Lincoln used his presidency to pack the Supreme Court with justices who would be more sympathetic to his purposes. Three of five justices who sustained the administration in the important Prize case of 1863 were new Lincoln appointments.

But the full question of whether the Constitution gave the president a special power to suspend the writ of habeas corpus during wartime never got to the Court. In large part that's because the administration made sure it didn't. It had a valid fear that the Court would rule against there being such a power under the Constitution, and such a ruling would undermine the war effort. On the other hand, by keeping the matter away from the Court, the administration could largely accomplish its policy.

Opposition, especially in the press, clamored for a test case to settle whether the arbitrary arrests were legal. Secretary of War Stanton thought it would be wise to do so, too, but Attorney General Bates talked him out of it. In a letter of Jan. 31, 1863, Bates wrote to Stanton that a Supreme Court decision against the habeas corpus policy “would inflict upon the Administration a serious injury,” and would do more good to the rebels “than the worst defeat our armies have yet sustained.”

Only after victory was secure, and only gradually and tentatively at first, did the Supreme Court begin to put the nation back on a Constitutional basis, which Lincoln and the Radicals in Congress had disrupted. Both Lincoln and Taney were dead by this time.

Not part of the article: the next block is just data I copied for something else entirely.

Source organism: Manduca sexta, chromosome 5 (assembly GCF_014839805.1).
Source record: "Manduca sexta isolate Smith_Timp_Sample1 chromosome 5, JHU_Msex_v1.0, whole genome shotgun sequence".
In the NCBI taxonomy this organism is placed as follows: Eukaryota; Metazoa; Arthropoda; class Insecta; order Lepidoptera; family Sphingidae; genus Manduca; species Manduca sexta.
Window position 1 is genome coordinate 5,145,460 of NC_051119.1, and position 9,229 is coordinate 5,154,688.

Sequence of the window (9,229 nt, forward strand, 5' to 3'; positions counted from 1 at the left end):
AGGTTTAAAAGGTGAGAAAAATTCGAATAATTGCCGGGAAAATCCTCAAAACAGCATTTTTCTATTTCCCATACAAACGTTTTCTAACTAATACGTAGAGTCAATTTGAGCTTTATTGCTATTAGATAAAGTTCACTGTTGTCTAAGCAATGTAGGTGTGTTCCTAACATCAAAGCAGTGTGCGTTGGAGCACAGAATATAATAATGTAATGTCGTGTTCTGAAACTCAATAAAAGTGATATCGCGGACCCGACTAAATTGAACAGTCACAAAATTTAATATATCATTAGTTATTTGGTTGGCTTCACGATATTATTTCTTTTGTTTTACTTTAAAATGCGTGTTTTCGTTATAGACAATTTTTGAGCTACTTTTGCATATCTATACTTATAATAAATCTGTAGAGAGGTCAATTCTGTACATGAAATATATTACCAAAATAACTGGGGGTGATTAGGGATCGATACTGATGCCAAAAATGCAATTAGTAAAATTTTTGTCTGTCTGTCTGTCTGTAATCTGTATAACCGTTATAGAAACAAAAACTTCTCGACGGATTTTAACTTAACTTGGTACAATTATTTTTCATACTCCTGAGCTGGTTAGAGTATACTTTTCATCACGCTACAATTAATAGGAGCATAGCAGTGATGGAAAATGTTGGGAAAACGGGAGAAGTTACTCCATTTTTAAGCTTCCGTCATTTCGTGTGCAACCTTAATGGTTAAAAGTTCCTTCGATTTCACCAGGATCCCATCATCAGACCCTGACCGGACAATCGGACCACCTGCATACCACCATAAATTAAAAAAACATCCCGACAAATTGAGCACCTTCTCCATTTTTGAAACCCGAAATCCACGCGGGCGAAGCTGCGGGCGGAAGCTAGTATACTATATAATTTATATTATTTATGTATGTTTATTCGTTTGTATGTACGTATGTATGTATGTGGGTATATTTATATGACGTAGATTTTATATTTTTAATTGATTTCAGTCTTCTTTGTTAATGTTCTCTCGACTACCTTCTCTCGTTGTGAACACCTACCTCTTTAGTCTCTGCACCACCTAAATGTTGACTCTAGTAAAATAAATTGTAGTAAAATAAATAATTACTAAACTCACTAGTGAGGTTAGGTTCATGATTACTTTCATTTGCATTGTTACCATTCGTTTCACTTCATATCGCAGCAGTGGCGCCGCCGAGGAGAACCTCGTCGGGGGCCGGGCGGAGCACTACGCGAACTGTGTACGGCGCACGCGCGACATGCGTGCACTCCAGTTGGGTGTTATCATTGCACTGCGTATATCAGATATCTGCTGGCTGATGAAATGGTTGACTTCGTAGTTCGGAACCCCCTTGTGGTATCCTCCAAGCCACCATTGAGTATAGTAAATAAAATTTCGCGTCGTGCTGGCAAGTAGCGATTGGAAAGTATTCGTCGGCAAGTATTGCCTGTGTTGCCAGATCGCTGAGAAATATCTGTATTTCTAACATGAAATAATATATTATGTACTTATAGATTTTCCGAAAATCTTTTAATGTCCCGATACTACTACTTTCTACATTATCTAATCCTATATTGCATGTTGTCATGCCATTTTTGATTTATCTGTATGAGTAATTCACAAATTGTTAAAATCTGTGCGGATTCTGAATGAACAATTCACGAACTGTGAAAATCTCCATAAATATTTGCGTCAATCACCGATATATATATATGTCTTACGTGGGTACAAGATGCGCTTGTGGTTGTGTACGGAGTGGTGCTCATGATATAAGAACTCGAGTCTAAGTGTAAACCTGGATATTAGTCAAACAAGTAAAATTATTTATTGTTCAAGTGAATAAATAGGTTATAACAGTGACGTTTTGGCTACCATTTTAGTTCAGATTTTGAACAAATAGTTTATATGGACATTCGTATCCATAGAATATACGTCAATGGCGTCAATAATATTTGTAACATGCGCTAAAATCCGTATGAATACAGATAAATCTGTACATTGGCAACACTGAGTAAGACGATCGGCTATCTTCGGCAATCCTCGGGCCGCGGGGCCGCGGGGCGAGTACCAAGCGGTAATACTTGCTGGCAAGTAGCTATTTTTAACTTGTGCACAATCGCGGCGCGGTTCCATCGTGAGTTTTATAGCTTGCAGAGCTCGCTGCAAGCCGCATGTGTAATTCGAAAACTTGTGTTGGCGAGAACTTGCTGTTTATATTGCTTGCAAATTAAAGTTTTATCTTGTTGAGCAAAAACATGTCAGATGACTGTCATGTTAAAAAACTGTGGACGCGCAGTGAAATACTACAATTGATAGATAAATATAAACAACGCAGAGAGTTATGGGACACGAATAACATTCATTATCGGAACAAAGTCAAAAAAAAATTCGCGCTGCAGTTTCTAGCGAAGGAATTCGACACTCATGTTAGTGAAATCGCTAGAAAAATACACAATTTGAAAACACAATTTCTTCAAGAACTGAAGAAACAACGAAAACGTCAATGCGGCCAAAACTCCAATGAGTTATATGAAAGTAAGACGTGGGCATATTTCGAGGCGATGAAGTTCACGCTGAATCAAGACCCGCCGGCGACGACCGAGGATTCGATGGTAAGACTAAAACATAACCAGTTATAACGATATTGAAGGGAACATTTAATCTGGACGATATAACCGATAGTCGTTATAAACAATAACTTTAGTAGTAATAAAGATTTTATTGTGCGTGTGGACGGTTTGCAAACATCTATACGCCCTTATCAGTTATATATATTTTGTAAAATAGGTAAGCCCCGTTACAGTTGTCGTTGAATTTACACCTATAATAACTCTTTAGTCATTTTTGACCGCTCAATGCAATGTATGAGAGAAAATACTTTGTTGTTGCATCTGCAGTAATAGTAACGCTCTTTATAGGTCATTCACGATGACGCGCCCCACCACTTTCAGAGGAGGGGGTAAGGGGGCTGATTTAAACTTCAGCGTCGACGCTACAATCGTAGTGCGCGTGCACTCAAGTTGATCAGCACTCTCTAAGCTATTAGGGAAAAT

Lincoln had done what was necessary to his purpose, which he saw as saving America's future, and he let the lawmakers catch up as they would. Or he left it to the courts to undo the changes long after they ceased to be necessary. Some of them were never undone, and America after 1865 was never again ruled by the government that had been created in 1787.

History forgives him these transgressions (though they are more bitterly remembered in the South) because the war he led America into had a great (if unintended) result of freeing slaves. It gave them an imperfect freedom, to be sure. The backlash brought explosive violence into their lives. And real civil rights didn't come their way for another century.

Yet however imperfectly he did it, Lincoln defeated slavery -- an institution that had enjoyed the protection and support of the U.S. government until then. (Even so radical an anti-South man as Thad Stevens once took a case on behalf of a master reclaiming his runaway slave.) And history gives him that honor and Americans rank him among their greatest presidents.